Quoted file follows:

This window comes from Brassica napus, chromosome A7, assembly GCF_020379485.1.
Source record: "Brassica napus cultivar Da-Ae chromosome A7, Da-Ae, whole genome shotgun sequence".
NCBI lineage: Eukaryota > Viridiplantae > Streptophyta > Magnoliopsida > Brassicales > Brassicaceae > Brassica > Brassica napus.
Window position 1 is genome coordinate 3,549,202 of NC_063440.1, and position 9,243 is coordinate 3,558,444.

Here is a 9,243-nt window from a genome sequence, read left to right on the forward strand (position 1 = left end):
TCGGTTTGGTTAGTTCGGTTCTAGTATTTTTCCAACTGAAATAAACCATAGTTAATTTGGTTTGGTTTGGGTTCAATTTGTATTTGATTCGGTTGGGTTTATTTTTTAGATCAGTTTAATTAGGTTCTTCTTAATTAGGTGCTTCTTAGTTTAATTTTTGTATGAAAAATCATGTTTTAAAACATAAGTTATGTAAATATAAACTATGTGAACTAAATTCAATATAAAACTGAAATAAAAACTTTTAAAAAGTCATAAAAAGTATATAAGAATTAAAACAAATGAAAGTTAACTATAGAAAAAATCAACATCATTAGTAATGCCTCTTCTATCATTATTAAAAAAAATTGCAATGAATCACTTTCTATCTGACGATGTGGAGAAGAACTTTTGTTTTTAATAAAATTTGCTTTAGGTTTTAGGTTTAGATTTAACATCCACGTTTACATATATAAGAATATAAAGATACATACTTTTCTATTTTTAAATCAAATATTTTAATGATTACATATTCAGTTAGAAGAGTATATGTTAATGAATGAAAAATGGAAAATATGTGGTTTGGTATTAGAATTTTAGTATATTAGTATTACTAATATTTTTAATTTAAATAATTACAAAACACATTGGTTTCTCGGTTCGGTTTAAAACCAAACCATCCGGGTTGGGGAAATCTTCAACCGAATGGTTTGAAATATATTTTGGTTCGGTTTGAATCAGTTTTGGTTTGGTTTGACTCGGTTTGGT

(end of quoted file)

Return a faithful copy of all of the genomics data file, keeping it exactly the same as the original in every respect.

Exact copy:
This window comes from Brassica napus, chromosome A7, assembly GCF_020379485.1.
Source record: "Brassica napus cultivar Da-Ae chromosome A7, Da-Ae, whole genome shotgun sequence".
NCBI lineage: Eukaryota > Viridiplantae > Streptophyta > Magnoliopsida > Brassicales > Brassicaceae > Brassica > Brassica napus.
Window position 1 is genome coordinate 3,549,202 of NC_063440.1, and position 9,243 is coordinate 3,558,444.

Here is a 9,243-nt window from a genome sequence, read left to right on the forward strand (position 1 = left end):
TCGGTTTGGTTAGTTCGGTTCTAGTATTTTTCCAACTGAAATAAACCATAGTTAATTTGGTTTGGTTTGGGTTCAATTTGTATTTGATTCGGTTGGGTTTATTTTTTAGATCAGTTTAATTAGGTTCTTCTTAATTAGGTGCTTCTTAGTTTAATTTTTGTATGAAAAATCATGTTTTAAAACATAAGTTATGTAAATATAAACTATGTGAACTAAATTCAATATAAAACTGAAATAAAAACTTTTAAAAAGTCATAAAAAGTATATAAGAATTAAAACAAATGAAAGTTAACTATAGAAAAAATCAACATCATTAGTAATGCCTCTTCTATCATTATTAAAAAAAATTGCAATGAATCACTTTCTATCTGACGATGTGGAGAAGAACTTTTGTTTTTAATAAAATTTGCTTTAGGTTTTAGGTTTAGATTTAACATCCACGTTTACATATATAAGAATATAAAGATACATACTTTTCTATTTTTAAATCAAATATTTTAATGATTACATATTCAGTTAGAAGAGTATATGTTAATGAATGAAAAATGGAAAATATGTGGTTTGGTATTAGAATTTTAGTATATTAGTATTACTAATATTTTTAATTTAAATAATTACAAAACACATTGGTTTCTCGGTTCGGTTTAAAACCAAACCATCCGGGTTGGGGAAATCTTCAACCGAATGGTTTGAAATATATTTTGGTTCGGTTTGAATCAGTTTTGGTTTGGTTTGACTCGGTTTGGT